Mark Roberti, editor of RFID Journal, which covers all forms of radio frequency identification, including NFC, has sent us questions about NFC that he hears from readers. We answer those questions below.
- What are NFC technology providers doing to expand the consumer uses of NFC technology?
NFC technology providers are doing various things to encourage consumer usage. On the one hand they are providing application development kits to give people a tool with which they can come up with the next generation of mobile contactless services such as mobile coupons, loyalty, ticketing and others. As with other platforms such as Android or iOS, as soon as the environment is put in place to let developers free their creativity we are met by services that we never imagined possible.
On the other hand, they are also putting in place the complete infrastructure and associated processes to securely deploy those services. This is not just a technology issue for example in terms of releasing enough NFC phones and retail terminals but there is also the need for business processes to be established between diverse industry actors, in particular mobile operators and players in the banking and transport industries. The last point increasingly calls for a trusted 3rd party, often known as a Trusted Service Manager, to intermediate between the different markets and services.
- Is there a chicken and egg issue — consumers won’t buy NFC phones until there are applications they can use and there won’t be applications until there are more phones? How can this challenge be overcome?
Up until this year, we could see this was an issue, especially as many of the deployments outside of Asia had been pilots. 2011 will be different though, as many smartphones will be released with embedded NFC technology. As with the arrival of 3G handsets a few years ago, it started at the high end followed by a trickledown effect with NFC set to become a de-facto feature in many handsets. For example, NFC chip shipments will reach 785 million units in 2015, according to a report from IMS Research in mid-2011.
Going back to the pilots, the service providers tested not only if the services work but also which applications generated the most interest. In fact, all of the services from transport to payment and interactive street ads had excellent acceptance. This was the case in Nice where the project was deemed a success, as you can see in a recent article in NFC News. Thanks to this experience and the arrival of more handsets, application developers will be increasingly attracted to the NFC market.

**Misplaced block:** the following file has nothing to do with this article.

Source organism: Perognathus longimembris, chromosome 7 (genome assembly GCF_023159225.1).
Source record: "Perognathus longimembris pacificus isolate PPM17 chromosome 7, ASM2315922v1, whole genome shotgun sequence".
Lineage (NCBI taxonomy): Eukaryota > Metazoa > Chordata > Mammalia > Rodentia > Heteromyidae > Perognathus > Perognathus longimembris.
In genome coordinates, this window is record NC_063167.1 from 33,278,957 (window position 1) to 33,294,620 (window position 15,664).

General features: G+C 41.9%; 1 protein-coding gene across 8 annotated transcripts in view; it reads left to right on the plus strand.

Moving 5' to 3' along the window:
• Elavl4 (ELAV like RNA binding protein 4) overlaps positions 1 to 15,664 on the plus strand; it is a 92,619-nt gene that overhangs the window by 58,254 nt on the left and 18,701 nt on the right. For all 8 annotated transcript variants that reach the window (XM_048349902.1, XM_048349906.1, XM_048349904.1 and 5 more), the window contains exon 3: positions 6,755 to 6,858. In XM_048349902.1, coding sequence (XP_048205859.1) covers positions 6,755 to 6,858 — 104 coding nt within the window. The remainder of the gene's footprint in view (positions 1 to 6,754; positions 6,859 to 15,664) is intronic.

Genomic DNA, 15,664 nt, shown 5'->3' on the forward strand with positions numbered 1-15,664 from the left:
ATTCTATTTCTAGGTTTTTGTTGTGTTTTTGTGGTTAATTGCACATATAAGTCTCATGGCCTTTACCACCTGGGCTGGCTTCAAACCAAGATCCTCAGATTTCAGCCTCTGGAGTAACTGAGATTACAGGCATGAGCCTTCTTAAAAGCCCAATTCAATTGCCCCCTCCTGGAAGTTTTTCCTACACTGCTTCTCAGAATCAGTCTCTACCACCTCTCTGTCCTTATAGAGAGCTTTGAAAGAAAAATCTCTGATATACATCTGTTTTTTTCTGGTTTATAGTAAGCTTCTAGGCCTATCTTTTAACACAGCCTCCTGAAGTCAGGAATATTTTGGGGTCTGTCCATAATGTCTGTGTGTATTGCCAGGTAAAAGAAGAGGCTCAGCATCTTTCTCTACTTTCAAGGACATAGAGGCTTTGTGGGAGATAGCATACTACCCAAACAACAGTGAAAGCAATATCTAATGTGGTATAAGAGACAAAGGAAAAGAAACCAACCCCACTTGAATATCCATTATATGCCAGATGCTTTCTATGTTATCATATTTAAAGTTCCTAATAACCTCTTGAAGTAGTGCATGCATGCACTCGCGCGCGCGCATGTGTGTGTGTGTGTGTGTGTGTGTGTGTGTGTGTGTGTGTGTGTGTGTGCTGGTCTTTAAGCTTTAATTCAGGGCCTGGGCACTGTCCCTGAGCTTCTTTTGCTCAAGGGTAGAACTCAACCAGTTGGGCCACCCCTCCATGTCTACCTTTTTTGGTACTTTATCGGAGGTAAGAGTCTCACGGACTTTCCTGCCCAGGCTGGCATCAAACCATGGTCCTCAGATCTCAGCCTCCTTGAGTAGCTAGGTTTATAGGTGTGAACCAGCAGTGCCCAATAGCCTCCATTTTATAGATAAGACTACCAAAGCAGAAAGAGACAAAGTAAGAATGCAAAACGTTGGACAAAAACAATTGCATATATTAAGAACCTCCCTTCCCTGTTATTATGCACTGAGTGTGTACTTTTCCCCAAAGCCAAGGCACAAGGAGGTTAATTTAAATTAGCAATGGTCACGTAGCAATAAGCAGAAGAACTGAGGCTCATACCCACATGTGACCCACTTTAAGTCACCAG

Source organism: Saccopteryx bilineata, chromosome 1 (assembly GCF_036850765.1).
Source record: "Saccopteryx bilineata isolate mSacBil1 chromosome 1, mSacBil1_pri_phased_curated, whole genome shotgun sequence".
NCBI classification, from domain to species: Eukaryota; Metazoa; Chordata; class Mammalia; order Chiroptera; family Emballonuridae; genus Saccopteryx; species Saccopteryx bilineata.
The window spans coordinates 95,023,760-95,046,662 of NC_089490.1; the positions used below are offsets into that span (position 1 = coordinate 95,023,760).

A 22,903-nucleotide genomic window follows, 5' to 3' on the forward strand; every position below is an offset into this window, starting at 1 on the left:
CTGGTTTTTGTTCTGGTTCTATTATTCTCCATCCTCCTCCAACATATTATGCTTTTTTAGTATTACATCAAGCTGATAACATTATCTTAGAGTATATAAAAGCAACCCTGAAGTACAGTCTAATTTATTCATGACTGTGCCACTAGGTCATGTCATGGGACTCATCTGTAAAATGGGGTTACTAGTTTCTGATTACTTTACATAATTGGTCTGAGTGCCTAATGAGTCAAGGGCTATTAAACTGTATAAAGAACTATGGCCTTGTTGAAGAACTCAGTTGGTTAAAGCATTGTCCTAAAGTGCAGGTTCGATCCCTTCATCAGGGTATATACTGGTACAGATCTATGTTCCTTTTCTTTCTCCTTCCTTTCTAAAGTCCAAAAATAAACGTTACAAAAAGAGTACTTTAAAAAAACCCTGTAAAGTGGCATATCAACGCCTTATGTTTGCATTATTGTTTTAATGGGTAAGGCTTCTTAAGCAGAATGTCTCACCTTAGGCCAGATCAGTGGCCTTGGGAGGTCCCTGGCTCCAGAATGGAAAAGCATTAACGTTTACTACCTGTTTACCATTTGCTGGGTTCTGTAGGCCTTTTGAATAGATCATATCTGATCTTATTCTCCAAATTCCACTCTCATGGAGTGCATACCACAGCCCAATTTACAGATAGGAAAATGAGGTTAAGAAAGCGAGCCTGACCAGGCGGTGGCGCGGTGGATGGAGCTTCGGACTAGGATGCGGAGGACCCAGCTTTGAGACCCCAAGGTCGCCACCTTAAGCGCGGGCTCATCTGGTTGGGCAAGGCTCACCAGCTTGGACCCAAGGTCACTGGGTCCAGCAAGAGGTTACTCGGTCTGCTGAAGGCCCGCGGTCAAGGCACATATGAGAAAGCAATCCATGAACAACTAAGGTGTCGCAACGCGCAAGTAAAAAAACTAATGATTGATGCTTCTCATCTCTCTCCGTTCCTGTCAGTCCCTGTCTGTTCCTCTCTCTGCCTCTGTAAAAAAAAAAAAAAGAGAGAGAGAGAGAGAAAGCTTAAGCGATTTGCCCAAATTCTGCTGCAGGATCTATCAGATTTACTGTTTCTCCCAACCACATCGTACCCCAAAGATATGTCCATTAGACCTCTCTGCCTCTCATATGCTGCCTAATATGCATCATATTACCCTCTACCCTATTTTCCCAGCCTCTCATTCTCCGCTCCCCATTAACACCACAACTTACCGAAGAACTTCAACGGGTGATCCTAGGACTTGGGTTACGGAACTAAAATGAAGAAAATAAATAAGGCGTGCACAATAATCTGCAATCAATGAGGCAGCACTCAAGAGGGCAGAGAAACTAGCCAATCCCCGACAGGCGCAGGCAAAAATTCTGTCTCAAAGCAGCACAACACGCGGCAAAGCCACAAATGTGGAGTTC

We are also seeing significant investment from mobile operators, starting last year and rising in 2011. This covers infrastructure upgrades (back office, customer care, OTA – Over-the-Air – platforms), new secure elements (the trusted device such as the UICC) and phones. They now understand they have to create an attractive environment for service providers.
An example of recent operator activity is the deal between Japan’s NTT DoCoMo and South Korea’s KT Corp, according to Cellular News they:
have announced a joint agreement to develop cross-border services for mobile payments based on NFC technology, which they will launch in their respective markets of Japan and South Korea from around the end of 2012.
- Will NFC phones be used for access control in the near future, instead of separate access control cards?
One of the main advantages of NFC is the convergence it offers i.e. turning the phone into a multi-application device. Access control is clearly one of the targeted use cases for NFC. NFC technology is already compatible with many contactless access readers deployed in the field. Access control has already been piloted in hotels for example where guests can have their room key downloaded to their phone and bypass queues at check-in.
- Are financial transactions the main use of NFC for consumers, or do you envision other applications?
Beyond payment, we have seen the development of many other applications in the fields of transport, ticketing, access control, loyalty, coupons, service discovery (tag reading), mobile marketing and social networking. In the case of a mobile coupon, you would see an offer on a “smart poster” in the street, download the discount to your phone and then redeem it in the shop by waving your phone at the payment terminal. It can also be used as an opportunity for “Retail Marketing” where merchants can further promote products/goods and get better customer information from those consumers who use their NFC phone in store. So there are many different uses that we envision – financial transactions are but one out of many highly useful benefits.
- Are there any interesting trials or deployments scheduled for 2011?
The most recent deployment was made by Barclaycard, Orange, and T-Mobile (the Everything Everywhere JV) in the UK where they announced that their customers would be able to start making payments with their phones by early summer 2011. Since the launch of the Oyster card in London, the UK has shown itself as an innovator in contactless payment and therefore we see strong consumer demand.
There have also been many other announcements from operators in Japan, while in France the successful trial in Nice will be rolled out into 9 other cities. The list goes on with many other initiatives like in Turkey and Singapore.